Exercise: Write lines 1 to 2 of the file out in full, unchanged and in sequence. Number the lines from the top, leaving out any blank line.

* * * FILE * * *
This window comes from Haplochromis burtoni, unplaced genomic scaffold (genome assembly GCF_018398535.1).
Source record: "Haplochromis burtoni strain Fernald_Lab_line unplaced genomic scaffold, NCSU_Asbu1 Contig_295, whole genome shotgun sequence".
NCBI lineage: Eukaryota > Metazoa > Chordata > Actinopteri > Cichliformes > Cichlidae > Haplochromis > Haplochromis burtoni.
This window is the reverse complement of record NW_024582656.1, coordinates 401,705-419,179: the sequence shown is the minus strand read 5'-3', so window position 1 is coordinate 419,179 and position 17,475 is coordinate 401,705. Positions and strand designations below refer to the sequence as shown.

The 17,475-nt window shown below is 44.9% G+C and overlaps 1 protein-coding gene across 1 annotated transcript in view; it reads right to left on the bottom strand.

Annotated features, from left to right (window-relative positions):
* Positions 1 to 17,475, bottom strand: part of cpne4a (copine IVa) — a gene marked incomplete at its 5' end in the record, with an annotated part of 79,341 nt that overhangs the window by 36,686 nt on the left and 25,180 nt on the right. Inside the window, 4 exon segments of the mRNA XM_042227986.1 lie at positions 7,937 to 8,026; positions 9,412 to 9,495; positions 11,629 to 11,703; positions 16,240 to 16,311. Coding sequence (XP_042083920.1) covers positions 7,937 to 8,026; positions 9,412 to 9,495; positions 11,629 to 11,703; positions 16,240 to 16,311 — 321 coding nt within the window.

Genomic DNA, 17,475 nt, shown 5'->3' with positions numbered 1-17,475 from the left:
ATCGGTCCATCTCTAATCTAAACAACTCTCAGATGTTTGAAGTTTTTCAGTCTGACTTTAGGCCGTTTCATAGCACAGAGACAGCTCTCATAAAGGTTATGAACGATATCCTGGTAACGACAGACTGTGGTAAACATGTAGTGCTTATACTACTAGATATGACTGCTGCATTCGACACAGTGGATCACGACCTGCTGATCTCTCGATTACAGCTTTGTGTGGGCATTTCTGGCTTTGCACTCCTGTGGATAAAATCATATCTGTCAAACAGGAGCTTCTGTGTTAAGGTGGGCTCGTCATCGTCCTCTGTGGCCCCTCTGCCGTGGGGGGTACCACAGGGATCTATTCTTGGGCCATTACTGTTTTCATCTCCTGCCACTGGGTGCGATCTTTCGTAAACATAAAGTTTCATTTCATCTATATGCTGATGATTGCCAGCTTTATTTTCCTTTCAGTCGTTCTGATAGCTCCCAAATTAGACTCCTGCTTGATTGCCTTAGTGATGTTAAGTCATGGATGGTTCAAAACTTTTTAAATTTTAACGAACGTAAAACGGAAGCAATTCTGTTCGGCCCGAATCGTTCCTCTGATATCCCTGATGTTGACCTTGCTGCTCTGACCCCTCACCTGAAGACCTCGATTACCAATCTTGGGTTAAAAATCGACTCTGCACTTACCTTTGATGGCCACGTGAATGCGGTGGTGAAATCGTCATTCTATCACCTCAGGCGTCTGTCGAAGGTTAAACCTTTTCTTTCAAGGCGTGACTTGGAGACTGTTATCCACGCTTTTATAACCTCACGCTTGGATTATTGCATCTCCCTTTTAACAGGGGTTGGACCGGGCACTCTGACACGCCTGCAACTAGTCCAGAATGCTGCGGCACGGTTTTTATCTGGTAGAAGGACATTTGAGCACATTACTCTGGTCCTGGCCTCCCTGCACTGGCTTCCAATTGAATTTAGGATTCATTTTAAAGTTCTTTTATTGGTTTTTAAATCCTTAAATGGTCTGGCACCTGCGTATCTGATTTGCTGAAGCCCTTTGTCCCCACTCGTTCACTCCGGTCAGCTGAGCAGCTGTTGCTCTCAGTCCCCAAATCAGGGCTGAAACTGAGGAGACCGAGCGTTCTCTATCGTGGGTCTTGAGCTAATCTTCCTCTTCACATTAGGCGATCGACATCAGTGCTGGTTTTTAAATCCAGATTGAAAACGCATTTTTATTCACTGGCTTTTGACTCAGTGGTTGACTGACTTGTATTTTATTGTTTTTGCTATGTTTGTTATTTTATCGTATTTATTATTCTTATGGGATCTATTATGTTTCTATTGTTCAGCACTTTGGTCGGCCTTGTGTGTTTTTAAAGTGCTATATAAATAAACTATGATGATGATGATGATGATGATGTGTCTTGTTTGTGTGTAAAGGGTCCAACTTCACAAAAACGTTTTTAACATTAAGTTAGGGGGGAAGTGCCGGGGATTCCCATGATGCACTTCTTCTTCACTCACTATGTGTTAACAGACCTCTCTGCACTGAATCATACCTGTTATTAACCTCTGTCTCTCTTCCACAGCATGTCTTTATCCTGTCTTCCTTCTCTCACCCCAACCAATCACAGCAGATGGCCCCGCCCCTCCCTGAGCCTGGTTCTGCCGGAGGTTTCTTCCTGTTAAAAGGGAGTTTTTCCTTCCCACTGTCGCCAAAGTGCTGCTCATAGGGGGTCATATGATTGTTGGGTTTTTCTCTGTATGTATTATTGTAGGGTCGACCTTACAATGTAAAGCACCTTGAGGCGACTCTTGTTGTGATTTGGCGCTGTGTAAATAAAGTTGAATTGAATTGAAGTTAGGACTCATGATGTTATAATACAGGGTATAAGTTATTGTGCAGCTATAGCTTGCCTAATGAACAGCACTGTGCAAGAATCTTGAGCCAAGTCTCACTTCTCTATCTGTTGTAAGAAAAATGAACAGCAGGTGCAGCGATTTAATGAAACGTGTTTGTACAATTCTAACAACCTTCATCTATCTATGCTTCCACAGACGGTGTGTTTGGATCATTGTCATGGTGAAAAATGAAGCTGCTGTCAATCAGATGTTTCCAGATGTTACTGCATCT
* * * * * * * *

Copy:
This window comes from Haplochromis burtoni, unplaced genomic scaffold (genome assembly GCF_018398535.1).
Source record: "Haplochromis burtoni strain Fernald_Lab_line unplaced genomic scaffold, NCSU_Asbu1 Contig_295, whole genome shotgun sequence".